Rubella (Postnatal and Congenital) Laboratory Case Definition (LCD)

The Public Health Laboratory Network have developed a standard case definition for the diagnosis of diseases which are notifiable in Australia. This page contains the laboratory case definition for Rubella

Page last updated: 12 April 2010

Authorisation: PHLN

Consensus Date: 30 October 2009



1 PHLN Summary laboratory definition

1.1 Condition:

Rubella (Postnatal)

1.1.1 Definitive Criteria

  • Isolation of rubella virus from clinical material;
  • Detection of rubella virus RNA in clinical material; and
  • Rubella-specific IgG seroconversion or four fold or greater rise

1.1.2 Suggestive Criteria

  • Detection of rubella-specific IgM antibody

1.1.3 Guide for Use

  • Detection of rubella-specific IgM antibody is suggestive of recent infection providing there has been a compatible clinical illness and no recent vaccination for rubella. Serological confirmation by rubella-specific IgG or detection of virus (nucleic acid testing or culture) is preferred.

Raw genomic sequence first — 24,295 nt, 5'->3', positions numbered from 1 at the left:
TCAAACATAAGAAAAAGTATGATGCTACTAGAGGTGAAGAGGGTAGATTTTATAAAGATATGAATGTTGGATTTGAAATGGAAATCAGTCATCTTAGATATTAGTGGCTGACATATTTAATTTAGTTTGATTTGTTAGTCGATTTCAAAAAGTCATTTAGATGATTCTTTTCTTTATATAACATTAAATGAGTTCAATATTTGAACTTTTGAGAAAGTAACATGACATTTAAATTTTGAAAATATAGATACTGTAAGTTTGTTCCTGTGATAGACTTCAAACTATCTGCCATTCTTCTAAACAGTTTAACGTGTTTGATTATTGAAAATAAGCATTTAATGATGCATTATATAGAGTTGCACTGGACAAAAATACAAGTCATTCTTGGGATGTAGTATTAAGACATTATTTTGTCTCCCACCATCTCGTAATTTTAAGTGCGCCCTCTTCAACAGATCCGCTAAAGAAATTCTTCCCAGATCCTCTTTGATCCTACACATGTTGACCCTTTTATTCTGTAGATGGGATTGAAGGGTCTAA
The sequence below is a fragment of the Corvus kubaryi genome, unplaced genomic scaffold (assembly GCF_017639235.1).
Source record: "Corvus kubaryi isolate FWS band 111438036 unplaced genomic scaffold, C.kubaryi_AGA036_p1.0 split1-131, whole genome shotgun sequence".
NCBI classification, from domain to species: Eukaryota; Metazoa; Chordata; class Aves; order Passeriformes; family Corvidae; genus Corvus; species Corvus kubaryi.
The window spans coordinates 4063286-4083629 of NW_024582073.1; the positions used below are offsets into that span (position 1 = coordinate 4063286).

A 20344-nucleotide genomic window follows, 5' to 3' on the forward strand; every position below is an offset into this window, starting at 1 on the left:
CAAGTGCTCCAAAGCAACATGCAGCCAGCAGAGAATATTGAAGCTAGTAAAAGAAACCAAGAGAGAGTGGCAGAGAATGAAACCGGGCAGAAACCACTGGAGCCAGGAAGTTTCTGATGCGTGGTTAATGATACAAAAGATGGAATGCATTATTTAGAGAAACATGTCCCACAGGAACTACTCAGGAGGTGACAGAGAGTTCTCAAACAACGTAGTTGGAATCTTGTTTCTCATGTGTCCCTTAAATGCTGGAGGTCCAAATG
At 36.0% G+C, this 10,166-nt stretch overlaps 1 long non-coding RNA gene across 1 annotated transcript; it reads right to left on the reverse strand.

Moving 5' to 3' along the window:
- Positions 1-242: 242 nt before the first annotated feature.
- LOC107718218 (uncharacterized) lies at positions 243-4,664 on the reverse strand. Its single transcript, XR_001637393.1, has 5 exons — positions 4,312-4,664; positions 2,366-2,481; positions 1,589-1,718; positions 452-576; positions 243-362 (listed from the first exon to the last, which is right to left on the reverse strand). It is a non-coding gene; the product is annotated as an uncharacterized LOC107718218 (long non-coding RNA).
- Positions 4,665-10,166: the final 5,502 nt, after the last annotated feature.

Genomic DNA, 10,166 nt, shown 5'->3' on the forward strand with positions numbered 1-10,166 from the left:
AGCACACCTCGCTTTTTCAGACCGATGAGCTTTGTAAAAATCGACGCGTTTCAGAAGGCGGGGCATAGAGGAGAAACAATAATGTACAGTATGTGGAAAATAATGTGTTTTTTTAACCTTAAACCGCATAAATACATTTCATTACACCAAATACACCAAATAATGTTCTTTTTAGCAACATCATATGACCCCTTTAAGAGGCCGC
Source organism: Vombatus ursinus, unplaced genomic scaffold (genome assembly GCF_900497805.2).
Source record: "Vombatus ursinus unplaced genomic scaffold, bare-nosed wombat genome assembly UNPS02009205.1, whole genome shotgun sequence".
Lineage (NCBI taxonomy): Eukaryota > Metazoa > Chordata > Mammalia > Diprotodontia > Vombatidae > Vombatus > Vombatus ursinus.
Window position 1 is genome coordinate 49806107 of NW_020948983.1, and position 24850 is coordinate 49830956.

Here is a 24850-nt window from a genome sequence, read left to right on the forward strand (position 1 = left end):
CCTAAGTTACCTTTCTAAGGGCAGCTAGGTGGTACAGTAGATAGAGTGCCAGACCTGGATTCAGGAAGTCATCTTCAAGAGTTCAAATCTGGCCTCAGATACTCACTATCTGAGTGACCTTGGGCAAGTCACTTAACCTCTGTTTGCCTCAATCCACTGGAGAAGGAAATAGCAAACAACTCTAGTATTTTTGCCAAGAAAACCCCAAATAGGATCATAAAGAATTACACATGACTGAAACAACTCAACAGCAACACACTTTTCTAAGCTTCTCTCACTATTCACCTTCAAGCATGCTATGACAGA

1.2 Condition:

Rubella (Congenital)

1.2.1 Definitive Criteria

  • Isolation of rubella virus from clinical material;
  • Detection of rubella virus RNA in clinical material;
  • Detection of rubella-specific IgM in infant serum

1.2.2 Suggestive Criteria

  • High / rising rubella-specific IgG level in first year of life
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2 Introduction

Rubella virus is a positive sense enveloped RNA virus that is the only member of the Rubivirus genus of the Togaviridae family.